At last the Theban shepherd arrives. This turns out to be the same man who had been sent for as the witness to the murder of Laius. He is very reluctant to say anything to Oedipus. Under threat of torture, he reveals that the baby was given to him by Jocasta to be killed - and that he'd passed it on to the Corinthian out of pity. Oedipus now knows the whole truth and rushes off to find Jocasta - but she 's already hanged herself. He takes the shoulder-pins from her dress and blinds himself. And so Creon does become ruler, and after allowing the blinded Oedipus to say goodbye to his daughters, orders him into the house, to await disposal at the god's pleasure. Oedipus goes in, continuing to insist he should be left to die on Cithaeron as the gods originally intended.
Apart from the obviously significant religious message that "you can't escape your fate" it's important to realise :
Oedipus is thus the patron saint of philosophers, scientists, poets and artists - of all truth-seekers. Like Mulder and Scully in the X Files, Oedipus knows "the truth is out there", but unlike them, he doesn't expect to have his eyesight restored for next week's episode!
Jocasta's remarks about mother-love ("every man has dreamed of it" ie sleeping with mother), built by Freud into a whole psychological system, have now been confirmed by strong biological evidence. Experiments at Cambridge University on sheep and goats have shown that male sheep, when brought up by nanny-goats, have a distinct sexual preference for nanny-goats when they grow up. In other words, they want to marry a girl just like mum. According to the report, published in Nature, the goat-reared rams "strongly preferred to socialise with females of their maternal species" - even though the rest of their behaviour was appropriately sheep-like. Interestingly, fostered female sheep showed no such inclination to bond with their mothers. (Guardian 17 September 1998)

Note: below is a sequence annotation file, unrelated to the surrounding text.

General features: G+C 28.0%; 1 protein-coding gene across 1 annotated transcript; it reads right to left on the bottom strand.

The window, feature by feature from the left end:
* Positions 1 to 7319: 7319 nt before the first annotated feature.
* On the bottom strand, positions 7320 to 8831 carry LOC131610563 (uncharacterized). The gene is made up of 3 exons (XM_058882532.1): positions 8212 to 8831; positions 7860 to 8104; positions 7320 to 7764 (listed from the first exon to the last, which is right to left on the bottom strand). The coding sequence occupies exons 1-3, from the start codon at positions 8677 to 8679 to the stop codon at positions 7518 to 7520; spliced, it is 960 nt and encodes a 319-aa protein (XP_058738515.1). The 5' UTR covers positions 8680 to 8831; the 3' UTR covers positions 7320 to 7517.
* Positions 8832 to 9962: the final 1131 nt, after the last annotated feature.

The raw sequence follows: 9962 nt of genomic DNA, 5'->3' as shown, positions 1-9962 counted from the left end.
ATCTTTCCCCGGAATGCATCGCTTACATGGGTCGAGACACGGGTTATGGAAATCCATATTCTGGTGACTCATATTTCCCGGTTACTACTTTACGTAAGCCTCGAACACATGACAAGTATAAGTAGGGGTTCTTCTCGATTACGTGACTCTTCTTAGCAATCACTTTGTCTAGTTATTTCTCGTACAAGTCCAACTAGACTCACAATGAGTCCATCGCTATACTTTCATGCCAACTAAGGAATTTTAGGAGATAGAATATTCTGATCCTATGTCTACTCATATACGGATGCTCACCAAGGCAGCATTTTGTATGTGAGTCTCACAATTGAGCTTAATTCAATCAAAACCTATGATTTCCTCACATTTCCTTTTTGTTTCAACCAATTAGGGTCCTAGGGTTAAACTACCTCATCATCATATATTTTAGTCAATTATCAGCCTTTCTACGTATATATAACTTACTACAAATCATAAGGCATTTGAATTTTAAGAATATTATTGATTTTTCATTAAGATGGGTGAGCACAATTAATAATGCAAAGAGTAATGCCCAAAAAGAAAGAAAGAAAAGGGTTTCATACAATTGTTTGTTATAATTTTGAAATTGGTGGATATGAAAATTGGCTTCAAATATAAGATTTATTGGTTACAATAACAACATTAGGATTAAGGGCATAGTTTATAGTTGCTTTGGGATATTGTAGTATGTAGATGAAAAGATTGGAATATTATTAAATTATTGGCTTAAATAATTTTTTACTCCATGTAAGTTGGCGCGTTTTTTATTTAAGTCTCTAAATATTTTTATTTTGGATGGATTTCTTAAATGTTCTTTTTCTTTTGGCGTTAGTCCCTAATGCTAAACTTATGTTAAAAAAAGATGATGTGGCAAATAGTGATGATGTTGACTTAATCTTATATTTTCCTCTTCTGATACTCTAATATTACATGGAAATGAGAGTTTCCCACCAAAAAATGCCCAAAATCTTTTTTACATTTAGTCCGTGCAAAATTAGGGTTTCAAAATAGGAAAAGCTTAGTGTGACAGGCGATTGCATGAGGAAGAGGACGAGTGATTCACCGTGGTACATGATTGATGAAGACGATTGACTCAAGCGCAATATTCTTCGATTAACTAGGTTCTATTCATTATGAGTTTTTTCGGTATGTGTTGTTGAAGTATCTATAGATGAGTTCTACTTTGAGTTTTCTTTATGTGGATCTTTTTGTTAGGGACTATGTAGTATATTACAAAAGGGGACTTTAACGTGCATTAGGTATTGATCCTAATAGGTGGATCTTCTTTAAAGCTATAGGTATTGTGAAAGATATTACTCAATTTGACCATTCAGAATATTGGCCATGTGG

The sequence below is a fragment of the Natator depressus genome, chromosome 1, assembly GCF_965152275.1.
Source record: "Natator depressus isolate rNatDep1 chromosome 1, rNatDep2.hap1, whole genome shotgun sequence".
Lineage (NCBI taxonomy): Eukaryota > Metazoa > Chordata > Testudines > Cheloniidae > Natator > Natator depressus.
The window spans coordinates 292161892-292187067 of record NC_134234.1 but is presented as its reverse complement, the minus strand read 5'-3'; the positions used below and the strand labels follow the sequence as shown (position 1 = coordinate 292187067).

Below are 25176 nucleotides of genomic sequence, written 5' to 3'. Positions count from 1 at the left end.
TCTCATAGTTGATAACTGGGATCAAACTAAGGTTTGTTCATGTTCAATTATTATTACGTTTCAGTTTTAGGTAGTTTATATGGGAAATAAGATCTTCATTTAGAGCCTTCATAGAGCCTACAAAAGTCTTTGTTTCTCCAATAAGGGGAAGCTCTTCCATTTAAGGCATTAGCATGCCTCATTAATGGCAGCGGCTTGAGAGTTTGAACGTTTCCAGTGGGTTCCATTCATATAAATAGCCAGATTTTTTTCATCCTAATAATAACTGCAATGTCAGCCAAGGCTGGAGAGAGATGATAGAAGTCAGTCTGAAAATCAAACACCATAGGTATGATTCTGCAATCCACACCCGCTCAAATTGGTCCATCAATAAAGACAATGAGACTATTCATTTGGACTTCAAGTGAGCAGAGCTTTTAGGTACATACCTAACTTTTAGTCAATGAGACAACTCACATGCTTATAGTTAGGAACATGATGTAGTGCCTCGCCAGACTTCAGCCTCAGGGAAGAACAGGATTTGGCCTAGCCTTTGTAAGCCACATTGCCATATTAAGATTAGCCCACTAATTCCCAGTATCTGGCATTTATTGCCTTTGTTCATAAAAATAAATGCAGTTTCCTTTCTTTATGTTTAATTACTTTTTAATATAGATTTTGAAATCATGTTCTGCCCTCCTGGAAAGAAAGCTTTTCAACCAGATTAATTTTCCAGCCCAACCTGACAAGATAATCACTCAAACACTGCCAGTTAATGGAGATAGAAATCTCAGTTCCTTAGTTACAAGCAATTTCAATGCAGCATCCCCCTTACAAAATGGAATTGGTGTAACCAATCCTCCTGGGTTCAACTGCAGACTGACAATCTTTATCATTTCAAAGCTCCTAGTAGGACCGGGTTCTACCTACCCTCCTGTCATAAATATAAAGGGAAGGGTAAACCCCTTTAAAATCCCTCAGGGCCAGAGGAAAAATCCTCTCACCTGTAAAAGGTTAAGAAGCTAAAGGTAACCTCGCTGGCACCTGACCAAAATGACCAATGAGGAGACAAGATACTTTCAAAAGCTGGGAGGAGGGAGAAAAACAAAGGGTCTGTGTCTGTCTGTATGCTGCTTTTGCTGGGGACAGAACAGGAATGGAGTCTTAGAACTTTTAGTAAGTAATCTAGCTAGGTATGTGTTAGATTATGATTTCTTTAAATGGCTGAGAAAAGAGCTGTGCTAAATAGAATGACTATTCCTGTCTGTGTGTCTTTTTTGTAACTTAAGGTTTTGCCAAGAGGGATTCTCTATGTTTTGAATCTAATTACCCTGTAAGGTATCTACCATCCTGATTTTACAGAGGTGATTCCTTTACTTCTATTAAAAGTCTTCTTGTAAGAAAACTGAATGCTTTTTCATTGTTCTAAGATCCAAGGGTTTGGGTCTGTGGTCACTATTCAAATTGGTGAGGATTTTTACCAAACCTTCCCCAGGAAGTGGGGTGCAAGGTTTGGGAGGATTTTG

"Oedipus could be naked, transsexual, Polynesian, older than his mother, riding a unicycle picking his nose and it would not matter." Why not? Tom Morris' new production of Oedipus Tyrannus at the Battersea Arts Centre, London will take place in pitch darkness. Apart from saving on costumes, makeup and electricity, Morris wants to force audiences (audience derived from audio, I hear), jaded with hi-tech productions, to get back to using their imagination. Personally, I'd find it very distracting to imagine that Jocasta might be a stark naked Fijian doing the Times crossword while massaging low fat margarine into her buttocks. Anyway, hasn't this guy heard of radio? (Report in the Guardian, May 12th, 1998)